*trigger warning for sexual abuse
SO I’m still in that phase of “I don’t know what to do with this site.” I’ve done something with it, but I’m not yet happy with what I’ve done. However, I did read this book recently and it has certainly been difficult to get my mind off it. So I thought why not go to the tried and tested basics and write a good ol’ review. I’ve been reading some interesting books this year and this tops the list of thought-provoking writing.
My Dark Vanessa by Kate Elizabeth Russell is the story of a woman in her thirties, named Vanessa, who discovers that one of her old teachers has been accused in a #MeToo scandal. Soon, we learn that Vanessa had an affair with the very same teacher. In fact, she had been in love with him. The story unfolds through her fifteen year old perspective. Meanwhile, in the future, the woman comes to terms with years of relationship mishaps, and the idea that her very first love was, in fact, sexual abuse.
It’s a controversial topic and it can be a trigger for many. So let’s start with what this book is not and who shouldn’t read it. It is not a love story. You are supposed to see the power play and the emotional abuse for what it is. This fifteen year old girl does glorify her romance with a teacher twice her age. She is obsessed with him, and she lets him convince her that what she feels is in fact love, and that love warrants sacrifice. Although it conveys teenage emotions – rather, because it conveys that young adult perspective so well – it’s not a book for teens. Strangely, the author had been writing the book since she was a teen; which is perhaps how she’s nailed that teenage voice. Yet it is that older, retrospective view, the growing realisation that these actions and feelings were misguided, that makes the book work.
It is not an easy read. The book is quite graphic. It is clear why Vanessa develops a crush on this teacher who charms her. Who lends her books on poetry, and brings out the poet in her. It is difficult not to love him, and as someone who’s loved all Literature professors ever, it is easy to share her fascination. It is when they start interacting that the relationship takes on a sickening, cloying quality. The ease with which he manipulates her, the small sacrifices she makes, the little things she finds herself agreeing to, the changes in her own behaviour that she justifies… seen from a third perspective, this is a hard pill to swallow. Much worse, I’m sure, if you’ve ever been in that position yourself. It’s frightening, compelling, disgusting – rolled into one.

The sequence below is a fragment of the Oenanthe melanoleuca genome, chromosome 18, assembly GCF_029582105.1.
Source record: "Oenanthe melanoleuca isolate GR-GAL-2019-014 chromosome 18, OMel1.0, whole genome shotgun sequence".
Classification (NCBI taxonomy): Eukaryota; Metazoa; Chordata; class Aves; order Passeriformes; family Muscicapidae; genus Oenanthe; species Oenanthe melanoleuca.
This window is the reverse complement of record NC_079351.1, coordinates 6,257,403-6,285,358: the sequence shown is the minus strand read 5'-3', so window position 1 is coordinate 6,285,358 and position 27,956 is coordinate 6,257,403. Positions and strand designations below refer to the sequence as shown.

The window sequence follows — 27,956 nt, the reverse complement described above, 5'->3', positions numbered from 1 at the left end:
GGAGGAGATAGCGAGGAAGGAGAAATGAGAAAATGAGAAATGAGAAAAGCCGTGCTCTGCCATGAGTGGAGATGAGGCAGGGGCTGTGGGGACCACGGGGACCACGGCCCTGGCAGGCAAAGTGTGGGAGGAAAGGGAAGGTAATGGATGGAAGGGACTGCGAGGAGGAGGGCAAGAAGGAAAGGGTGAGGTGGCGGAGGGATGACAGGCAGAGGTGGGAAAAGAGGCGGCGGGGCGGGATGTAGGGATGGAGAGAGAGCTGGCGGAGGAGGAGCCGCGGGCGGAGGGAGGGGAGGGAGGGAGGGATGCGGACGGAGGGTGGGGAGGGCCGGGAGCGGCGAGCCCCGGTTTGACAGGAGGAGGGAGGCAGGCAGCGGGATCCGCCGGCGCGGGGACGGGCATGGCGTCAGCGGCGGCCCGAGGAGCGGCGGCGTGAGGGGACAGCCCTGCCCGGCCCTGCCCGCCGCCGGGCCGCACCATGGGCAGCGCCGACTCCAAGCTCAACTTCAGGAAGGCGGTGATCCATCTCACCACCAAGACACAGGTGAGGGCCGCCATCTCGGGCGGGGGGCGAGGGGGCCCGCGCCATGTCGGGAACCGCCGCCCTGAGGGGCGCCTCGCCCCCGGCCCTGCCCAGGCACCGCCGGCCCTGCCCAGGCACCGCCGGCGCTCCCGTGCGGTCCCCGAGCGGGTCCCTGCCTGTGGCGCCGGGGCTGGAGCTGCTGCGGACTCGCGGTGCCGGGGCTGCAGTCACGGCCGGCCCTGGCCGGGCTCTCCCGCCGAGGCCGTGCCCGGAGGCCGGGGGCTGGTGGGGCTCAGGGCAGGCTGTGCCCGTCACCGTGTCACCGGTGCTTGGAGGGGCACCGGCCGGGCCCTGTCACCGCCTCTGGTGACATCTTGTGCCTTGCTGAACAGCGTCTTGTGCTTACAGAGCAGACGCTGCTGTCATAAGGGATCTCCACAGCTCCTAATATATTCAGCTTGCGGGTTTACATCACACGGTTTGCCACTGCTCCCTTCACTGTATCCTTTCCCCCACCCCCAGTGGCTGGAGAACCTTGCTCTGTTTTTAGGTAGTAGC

My Dark Vanessa raises a very important question – something that we find difficult to address, awkward even, a kind of blurred line. What do we mean by “willingly” walking into an abusive sexual relationship? What do consent and complicity mean; is every relationship something of a power-play? Can a fifteen year old child have the agency that she presumes she does – could it be anything but manipulation when there is such a clearly skewed distribution of authority? What do you do with that murky, misplaced guilt of having “let” someone do that to you? As Vanessa puts it, “I don’t feel forced, and I know I have the power to say no, but that isn’t the same as being in charge.”
The author gives us multiple other voices from Vanessa’s story – her parents, other teachers, friends, her therapist. These beg the question – what do you do if this were someone you know? How do you understand, and show empathy, and reassess your ‘judgement,’ even before you help? It raises questions about victimhood, and what keeps Vanessa from putting herself into that box. She says, “This, I think, is the cost of telling, even in the guise of fiction – once you do, it’s the only thing about you anyone will ever care about it. It defines you whether you want it to or not.”
A scary, frustrating book; my review, if you can call it that, has been just a list of questions. But in the month or so since I read this book, I’ve found myself asking these questions to every new story that I read, real or fiction, that is about relationships, or control, or trauma. For that reason alone, this book deserves a reading, as harrowing and infuriating as the experience is. I recommend this video review for further insight into whether you should pick up this book.
“Girls in those stories are always victims, and I am not. And it doesn’t have anything to do with what Strane did or didn’t do to me when I was younger. I’m not a victim because I never wanted to be, and if I didn’t want to be, then I’m not. That’s how it works. The difference between rape and sex is state of mind. You can’t rape the willing, right?”
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